Friday, May 15, 2009

Dinner when the inmates are let out of the asylum

Family dinner. Everyone always yammers on about the importance of eating as a family. We don't often manage to pull off the whole family dinner thing given our beyond crazy schedule, which will probably result in years of therapy for the kids (as if just being related to me wasn't enough to doom them already). So tonight had high expectations riding on it. A couple of them were even met: I didn't have to cook and we all got fed. Only one child dissolved into tears before the meal came and since R. is essentially a hormonal basketcase, tween girlie that she is, she's mastered the art of dissolving quietly so that she just sounds like the air being let out of a balloon. So no fellow diners were disturbed by the grand tragedy being enacted at our table. All three kiddos picked at and baited each other so that was really pleasant and made for an enjoyable experience. But these are usual things on the rare occasions when we eat together.

T. was the only one to request crayons and a coloring mat (because we only go to the finest dining establishments, which all distract their young clientele with the chance to make yet more grease-stained art to hang on the family fridge). The crayons he was given were pretty cool. They were called Crayangles. When he dumped them out, I looked at their shape and said, "Oh look. They're square. I mean triangular." W., who was sitting next to me muttered, "That explains why you got a C in geometry." Little rat. If you're keeping score, we now had one quietly weeping child, one insulting child, and one budding Picasso all at our table alone. Lucky us.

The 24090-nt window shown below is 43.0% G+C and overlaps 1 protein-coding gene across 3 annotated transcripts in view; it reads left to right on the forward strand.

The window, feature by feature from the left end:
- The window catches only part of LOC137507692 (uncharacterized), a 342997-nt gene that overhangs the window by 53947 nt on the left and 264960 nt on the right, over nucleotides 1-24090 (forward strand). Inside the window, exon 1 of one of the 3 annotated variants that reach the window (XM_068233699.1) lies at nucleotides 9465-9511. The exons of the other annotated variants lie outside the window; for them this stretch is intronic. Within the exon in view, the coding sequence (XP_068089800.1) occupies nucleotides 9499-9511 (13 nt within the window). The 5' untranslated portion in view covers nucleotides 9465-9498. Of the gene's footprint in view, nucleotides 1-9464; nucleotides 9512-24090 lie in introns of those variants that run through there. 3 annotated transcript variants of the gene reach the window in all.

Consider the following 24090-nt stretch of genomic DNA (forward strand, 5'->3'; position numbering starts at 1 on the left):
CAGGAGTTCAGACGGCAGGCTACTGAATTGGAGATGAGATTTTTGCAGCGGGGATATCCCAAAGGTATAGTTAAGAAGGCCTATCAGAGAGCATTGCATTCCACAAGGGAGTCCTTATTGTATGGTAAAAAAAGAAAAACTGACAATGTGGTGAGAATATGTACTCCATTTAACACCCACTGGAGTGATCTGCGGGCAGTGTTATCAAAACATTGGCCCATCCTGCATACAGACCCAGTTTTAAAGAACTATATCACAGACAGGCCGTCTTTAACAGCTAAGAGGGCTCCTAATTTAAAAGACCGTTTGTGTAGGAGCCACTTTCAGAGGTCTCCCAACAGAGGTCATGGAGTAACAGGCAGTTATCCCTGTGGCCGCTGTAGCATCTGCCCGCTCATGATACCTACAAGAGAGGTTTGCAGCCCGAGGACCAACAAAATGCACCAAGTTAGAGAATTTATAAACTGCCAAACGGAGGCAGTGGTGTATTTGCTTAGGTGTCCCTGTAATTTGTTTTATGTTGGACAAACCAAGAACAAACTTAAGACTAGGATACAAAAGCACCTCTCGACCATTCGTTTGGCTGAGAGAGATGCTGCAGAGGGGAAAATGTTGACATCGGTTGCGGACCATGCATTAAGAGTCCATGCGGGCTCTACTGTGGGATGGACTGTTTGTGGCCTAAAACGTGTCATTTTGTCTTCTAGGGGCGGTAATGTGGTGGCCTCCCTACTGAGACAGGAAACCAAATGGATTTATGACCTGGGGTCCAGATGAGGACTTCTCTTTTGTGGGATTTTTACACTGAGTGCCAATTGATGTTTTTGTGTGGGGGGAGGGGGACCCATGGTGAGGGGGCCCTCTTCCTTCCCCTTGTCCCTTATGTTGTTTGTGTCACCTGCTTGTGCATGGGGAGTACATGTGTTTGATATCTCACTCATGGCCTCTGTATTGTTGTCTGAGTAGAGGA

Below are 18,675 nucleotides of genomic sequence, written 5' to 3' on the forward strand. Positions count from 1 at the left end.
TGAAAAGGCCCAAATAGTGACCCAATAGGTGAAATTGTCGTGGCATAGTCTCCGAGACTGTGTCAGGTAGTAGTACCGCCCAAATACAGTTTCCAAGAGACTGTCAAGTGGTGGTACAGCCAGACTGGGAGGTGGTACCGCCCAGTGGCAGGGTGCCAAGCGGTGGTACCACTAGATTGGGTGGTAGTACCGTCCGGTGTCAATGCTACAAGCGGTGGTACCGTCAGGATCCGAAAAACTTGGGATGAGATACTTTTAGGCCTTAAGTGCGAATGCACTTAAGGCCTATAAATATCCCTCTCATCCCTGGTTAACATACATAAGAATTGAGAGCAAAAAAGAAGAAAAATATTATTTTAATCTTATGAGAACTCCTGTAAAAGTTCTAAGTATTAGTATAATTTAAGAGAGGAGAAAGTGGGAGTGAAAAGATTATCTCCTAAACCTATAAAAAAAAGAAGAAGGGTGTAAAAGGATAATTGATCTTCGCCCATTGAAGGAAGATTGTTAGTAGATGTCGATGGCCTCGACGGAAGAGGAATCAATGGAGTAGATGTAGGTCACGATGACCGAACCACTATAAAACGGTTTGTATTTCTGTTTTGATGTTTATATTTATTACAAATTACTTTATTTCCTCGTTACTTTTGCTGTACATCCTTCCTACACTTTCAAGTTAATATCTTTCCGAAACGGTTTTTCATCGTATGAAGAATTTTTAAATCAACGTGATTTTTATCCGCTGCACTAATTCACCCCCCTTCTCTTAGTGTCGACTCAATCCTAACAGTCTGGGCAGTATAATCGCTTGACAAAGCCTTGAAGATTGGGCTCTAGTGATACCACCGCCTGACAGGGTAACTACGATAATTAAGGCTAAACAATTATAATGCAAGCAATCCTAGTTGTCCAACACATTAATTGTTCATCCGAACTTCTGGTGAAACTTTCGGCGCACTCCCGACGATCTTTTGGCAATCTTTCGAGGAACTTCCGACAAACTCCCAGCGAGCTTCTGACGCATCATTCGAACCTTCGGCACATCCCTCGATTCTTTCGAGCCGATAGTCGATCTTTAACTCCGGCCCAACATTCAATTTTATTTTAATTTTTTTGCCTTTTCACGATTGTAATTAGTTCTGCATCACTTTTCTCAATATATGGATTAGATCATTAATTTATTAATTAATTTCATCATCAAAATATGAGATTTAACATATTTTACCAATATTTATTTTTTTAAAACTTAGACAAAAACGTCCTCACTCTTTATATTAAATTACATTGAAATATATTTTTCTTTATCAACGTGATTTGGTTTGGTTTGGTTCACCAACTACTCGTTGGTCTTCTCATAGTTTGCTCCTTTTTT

Somehow the conversation changed to Spanish, a subject which W. is thoroughly loving. R. pointed out, for the jillionth time, that she wants to take French instead of Spanish (anything to be different from her brother), at which point T. announced that he was going to be a Spanish type of guy. As we wondered what a Spanish type of guy was like, he looked over at us, twinkled (seriously, you should meet the kid--he's like a magical leprechaun), and said, "Senoritas" with an ear-splitting grin and an atrocious accent. Apparently "a Spanish type of guy" means he's going to be Rico Suave.

Since T. had lightened the mood and our family dinner was starting to look like family dinners should, it was, of course, destined that our appetizer would come after our meals, two side dishes would not appear until they'd been requested three times, the burger that could only be cooked to medium or longer (shoe-leather anyone?) was actually beyond well-done, and the lettuce on the burgers was brown at the edges and had wilted into elasticity (hey, could have been worse--it could have been slimy). Oh and we didn't get out of there before 9pm. Good thing it wasn't a school night! Is it any wonder we aren't too hung-up on family dinners?

1 comment:

  1. Of course I had to read this after having dinner by myself, as usual.

    Everyone grown up and doing their own thing without me and hubby getting ready for work. (He works nights)

    So I get a nice, quiet evening and meal to myself. Again. *sigh* Hey wait a minute...Knock on wood. QUICK!

    Great post. And I too love a kindred spirit. ;-)


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